Capital gains required for profit

Hi everyone,
Want to contribute to the experiences shared on this site. Constructive comments only please...

I have held an investment property in victoria for 9 years, and have just done the sums to see how I have done… Here is what I found.
I started with $35000 saved (my initial investment)…

Purchased a 3x1 house for $260,000
Stamp duty $10,000 or so
Loan value $235,000 (interest only)

Rented it out for $240-270 per week.
Average annual rental income around $13,000
Average annual realestate fees around $1,000
Average annual interest payment around $18,000
Average annual loss around $6,000
Average annual Tax saving around $3,000
Therefore the property cost me about $3,000 per year.

Property now worth about $360,000 which is a 40% gain over 9 years which is pretty ordinary I guess.

Capital costs over that time…
New roof $10,000
Landscaping $15,000
New window-frames $10,000
New gas, dishwasher, etc $1000
So at least $36,000 paid in capital costs.

So I have some equity. If I want to get this money I need to sell it. Pay 3% of sale price to a real-estate agent to sell it ($10,000) and then pay capital gains tax with 50% reduction because I have held it for more than 12 months ($100,000-selling fee-capital costs if I can find the receipts=$54,000x0.47x1/2=$12,000). So I am left with:
$360,000-$10,000-$12,000=$338,000.

And I have to pay off my loan ($235,000), so I am left with $103,000.
So I put in $35,000 at the start and then chipped in $3,000 per year for 9 years ($27,000) and paid at least $36,000 in capital costs, so the property cost me $35,000+$27,000+$36,000=$98,000.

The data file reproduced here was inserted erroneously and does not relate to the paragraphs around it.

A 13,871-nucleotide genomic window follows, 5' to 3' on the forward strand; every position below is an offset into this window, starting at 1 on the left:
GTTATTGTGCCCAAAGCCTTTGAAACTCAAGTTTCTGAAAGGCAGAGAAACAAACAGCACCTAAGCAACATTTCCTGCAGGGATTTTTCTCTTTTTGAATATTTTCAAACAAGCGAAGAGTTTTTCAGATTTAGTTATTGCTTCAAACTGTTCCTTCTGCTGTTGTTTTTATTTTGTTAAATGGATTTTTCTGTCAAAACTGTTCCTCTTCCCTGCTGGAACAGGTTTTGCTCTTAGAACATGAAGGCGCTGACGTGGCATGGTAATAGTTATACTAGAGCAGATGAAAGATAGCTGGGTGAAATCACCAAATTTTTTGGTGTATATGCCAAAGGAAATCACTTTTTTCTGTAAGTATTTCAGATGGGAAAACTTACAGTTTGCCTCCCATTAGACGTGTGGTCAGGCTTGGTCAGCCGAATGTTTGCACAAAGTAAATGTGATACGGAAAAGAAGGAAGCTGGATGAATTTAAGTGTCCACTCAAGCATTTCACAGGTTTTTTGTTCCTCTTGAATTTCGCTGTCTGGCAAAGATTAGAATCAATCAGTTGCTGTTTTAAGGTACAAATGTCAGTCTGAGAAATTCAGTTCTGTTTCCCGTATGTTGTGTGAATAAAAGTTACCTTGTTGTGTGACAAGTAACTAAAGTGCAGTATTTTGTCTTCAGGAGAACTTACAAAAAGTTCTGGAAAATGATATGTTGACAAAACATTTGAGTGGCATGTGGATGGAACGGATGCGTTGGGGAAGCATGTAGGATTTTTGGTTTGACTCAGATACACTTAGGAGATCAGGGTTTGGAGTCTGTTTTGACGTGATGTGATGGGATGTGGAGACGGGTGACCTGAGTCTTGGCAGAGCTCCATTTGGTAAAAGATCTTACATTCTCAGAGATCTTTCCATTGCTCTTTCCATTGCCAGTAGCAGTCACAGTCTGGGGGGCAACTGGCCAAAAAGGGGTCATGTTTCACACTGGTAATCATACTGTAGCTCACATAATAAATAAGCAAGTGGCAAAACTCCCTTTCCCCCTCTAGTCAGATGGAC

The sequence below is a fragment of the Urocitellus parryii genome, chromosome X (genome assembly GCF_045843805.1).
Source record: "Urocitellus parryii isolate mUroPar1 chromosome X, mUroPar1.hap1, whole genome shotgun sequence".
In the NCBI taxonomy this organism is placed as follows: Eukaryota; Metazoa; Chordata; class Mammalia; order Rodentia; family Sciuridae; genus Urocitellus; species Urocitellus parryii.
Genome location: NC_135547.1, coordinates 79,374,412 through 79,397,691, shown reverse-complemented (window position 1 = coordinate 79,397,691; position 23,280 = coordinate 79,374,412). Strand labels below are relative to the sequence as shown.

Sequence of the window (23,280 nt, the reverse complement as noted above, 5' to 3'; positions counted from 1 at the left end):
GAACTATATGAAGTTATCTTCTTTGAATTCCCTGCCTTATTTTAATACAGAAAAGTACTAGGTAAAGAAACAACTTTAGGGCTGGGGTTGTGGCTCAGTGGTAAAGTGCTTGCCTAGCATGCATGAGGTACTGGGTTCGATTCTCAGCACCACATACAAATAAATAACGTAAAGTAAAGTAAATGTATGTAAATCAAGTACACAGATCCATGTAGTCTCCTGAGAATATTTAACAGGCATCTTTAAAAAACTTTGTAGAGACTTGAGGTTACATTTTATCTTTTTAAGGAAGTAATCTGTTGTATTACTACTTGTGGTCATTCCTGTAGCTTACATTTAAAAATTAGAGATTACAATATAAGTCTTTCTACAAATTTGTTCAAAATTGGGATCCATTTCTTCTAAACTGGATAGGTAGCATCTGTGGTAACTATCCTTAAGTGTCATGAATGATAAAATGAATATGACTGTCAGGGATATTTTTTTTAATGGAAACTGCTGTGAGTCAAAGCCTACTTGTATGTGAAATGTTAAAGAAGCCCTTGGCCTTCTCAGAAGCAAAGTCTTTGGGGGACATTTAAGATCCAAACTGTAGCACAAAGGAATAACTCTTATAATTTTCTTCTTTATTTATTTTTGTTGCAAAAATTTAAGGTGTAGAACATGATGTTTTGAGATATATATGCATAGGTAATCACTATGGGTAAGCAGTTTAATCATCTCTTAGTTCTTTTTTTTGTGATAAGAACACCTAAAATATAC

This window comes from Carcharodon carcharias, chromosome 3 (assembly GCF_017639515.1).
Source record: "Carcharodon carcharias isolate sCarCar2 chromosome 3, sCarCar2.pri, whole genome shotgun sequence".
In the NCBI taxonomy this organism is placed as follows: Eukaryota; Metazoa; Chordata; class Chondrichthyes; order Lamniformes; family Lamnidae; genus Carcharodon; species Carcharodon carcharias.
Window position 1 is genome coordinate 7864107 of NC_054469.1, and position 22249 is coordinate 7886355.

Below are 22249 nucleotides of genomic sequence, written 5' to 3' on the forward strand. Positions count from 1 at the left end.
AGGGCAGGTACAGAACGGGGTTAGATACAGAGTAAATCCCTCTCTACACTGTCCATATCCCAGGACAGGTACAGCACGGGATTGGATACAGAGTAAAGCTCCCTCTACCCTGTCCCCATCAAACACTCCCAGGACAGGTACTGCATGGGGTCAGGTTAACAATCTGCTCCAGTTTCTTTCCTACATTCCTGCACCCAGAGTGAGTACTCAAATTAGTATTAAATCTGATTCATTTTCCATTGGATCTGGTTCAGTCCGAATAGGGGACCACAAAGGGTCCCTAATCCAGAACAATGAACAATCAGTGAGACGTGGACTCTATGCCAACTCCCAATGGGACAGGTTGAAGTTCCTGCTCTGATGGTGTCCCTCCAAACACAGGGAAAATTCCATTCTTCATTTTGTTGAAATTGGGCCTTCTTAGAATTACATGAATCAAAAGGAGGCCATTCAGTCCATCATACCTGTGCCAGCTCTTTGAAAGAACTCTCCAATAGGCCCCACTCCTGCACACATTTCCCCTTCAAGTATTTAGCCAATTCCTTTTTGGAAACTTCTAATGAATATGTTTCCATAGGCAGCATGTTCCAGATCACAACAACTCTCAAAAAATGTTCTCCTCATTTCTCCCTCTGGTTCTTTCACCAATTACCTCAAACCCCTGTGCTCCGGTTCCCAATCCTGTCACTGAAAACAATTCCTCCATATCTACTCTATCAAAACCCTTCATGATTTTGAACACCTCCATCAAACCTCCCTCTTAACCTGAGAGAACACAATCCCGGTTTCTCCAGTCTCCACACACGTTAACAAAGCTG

So this property turned $98,000 of my money into $103,000 over 9 years. Which means a property that appreciated 40% ended up losing me money (after inflation)!

Now, if it had doubled after 9 years I would instead have been able to sell if for $520,000 and would have turned my $98,000 into over $160,000 cash in my pocket after selling, which would be just fine. I have another property, but it is not doing quite as good!

So, from my experience, would it be true to say that one needs at least 4% capital appreciation each year just to break even? Or did I just pay too much initially / spend too much on maintaining it for my tenants / not charge enough rent (the market usually dictates this, not me)?

I'll update you again in another 9 years (hopefully).

Share your experiences!

Cheers
 
Thanks for sharing your experiences.

Here's what I think you did wrong:
1. Bought a property that needed a new roof within 9 year - new rooves are a $0 value add. :(
2. Spent $15K on landscaping - What The??:confused:
3. Bought a property that needed new windows @ $10K - yikes!! don't do that.

Other than that, your figures look about right.

The only other thing I'd add, is that you expected the property to double in 9 yrs. But where is the property? It was obviously in need of major repairs when you purchased, so that was always going to suck up your cash. Remember that the keyword in the addage "property doubles on average every 7-10 yrs" - is "average". Over 7-10 yrs some properties will double, others will triple or quadruple. Some will stay flat, some will go backwards. But on AVERAGE they they tend to double historically. The problem is you did not buy the average property. No-one can. You can only buy a specific property.

Cheers, Alan.
 
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Agree with Propertunity, you've picked a property that has under-performed in capital growth but over-performed in capital maintenance. Sorry to say but doesn't sound like bad luck, it sounds like bad property choice.
 
Thankyou for your responses, excellent points.